Luck & Timing for success

ImageI am a great fan of Hindu mythology. Every now & then I either pick a book from mother’s ever so closely guarded Library, (actually a small Godrej Almirah) or my daughter’s favourite  “Amar Chitra Katha” series. Last weekend I picked a book whose opening lines were

The same Arjuna with his arrows

Failed miserably this time,

Truly, luck and timing influence

Success in ways sublime,

This is an important lesson,

To remember at all times

The narrative then traces the story back to the day when Yadav clan played a trick on three sages, who in retaliation, cursed the clan, vowing that it would one day destroy itself. As the curse took effect, the Yadavas began to kill one another. At an advanced stage of the crisis, Lord Krishna implored the artful archer Arjuna to save the Yadava women and thus the clan. Arjuna did so with acts of great valor. As he rode away victorious, the Yadava women in his chariots, bandits attacked the entourage. Again, Arjuna fought valiantly. This time, however, several women were slain. Arjuna’s arrows did not protect them.

This is where Tulsidas, the great 16th century poet wrote about luck & timing for success. And this is where I stopped. Is it really true that while in war and business experience and skills have been greatly valued, luck and timing plays an important role? And if yes what is the precise nature of this role? How important is luck vs. Skills? How important is timing vs. experience?

And as I write this, Chennai (the team that I am almost in love with) lost an IPL final which they were not looking like even playing during the league stage. If getting through for playoff was luck, losing to Kolkata was shock.

So here is the most pertinent question for all likeminded, “is it luck and timing or skills & experience in business which plays a more decisive role?”

What a lesson!!… only if i can practice it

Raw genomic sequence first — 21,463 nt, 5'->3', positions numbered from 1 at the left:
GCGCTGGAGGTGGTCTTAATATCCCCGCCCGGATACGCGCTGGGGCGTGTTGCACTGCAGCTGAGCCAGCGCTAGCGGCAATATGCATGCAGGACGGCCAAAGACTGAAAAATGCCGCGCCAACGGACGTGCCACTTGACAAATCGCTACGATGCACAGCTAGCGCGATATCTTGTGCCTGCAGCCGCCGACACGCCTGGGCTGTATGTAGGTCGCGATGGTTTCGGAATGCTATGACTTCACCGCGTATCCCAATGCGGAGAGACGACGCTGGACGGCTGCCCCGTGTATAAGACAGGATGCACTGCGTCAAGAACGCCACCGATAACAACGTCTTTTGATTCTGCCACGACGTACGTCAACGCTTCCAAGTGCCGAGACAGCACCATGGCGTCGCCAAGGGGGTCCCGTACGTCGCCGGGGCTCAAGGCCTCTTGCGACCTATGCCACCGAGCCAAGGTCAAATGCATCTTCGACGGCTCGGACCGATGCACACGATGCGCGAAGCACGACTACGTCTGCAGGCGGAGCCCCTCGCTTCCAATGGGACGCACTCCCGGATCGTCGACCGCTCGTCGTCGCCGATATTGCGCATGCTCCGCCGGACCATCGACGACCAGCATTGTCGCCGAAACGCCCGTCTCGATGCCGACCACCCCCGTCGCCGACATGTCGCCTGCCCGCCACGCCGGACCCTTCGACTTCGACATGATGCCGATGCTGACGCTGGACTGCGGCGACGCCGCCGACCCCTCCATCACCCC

About four months back I was in Bangalore for an important official assignment. Over the weekend, I was watching the finals of first Grand Slam event of 2012, the Australian open. What a match it was.
Definitely, greatest that I had ever watched, 7 hr marathon, longest ever grand slam final

It was not the sublime tennis, long rallies, mental toughness but the depth of the human soul, respect for a fellow champion that touched me.  

For the record, Nadal lost a classic to Djokovic, the match went the complete five set distance and will, undoubtedly, be a manual for aspiring tennis players the world over.

But that is that. While I enjoyed the marathon 7 hr epic with fortunes tilting either ways during the course, it was the behavior of the two champions at the presentation ceremony that was most defining.

As Nadal, carrying his runner up shield, tried to control his tears, the pain on the face of Djokovic was there for all to see. Djokovic while accepting the champion’s trophy said, “I am playing against one of the greatest player ever ….. I think it’s just a matter of luck in some moments…..” It seemed that he was almost apologetic on his win, was more in pain because of opponent’s loss.

That to me was the greatness of the human spirit. Mutual recognition of the effort, the hours of training that make their routine, day after day. Nadal and Djokovic are two champions who on that stage showed their essential connectedness.

Their rivalry is already being hailed as one of the greatest ever in the game, but that did not stop Nadal from weeping openly at his loss. He was not afraid to show his wound to his rival, to tell him that all his sacrifices in preparing for the tournament had come to naught. He did not keep a brave face.  And Djokovic not only saw the wound, he felt it.

A Sanskrit shloka says, “Just as the fruit laden tree bows low, so does the accomplished person in humility.” Before this, I had never heard of a champion apologizing to the defeated rival for his win. Djokvic did just that. He said sorry to Nadal at the post-match press conference and immediately after collecting the championship trophy. Nadal had done that two years back when he won against Federer.

Nadal & Djokovic both are in their mid 20’s. But they have the humility of the truly wise.

At such a tender age, how can one be so humble, so touched with other’s defeat instead of being overjoyed with his own success?  May be, and at the risk of repeating myself I say, “Just as the fruit laden tree bows low, so does the accomplished person in humility”

What a lesson!! Only if I can practice it, only if I can mould my personality basis this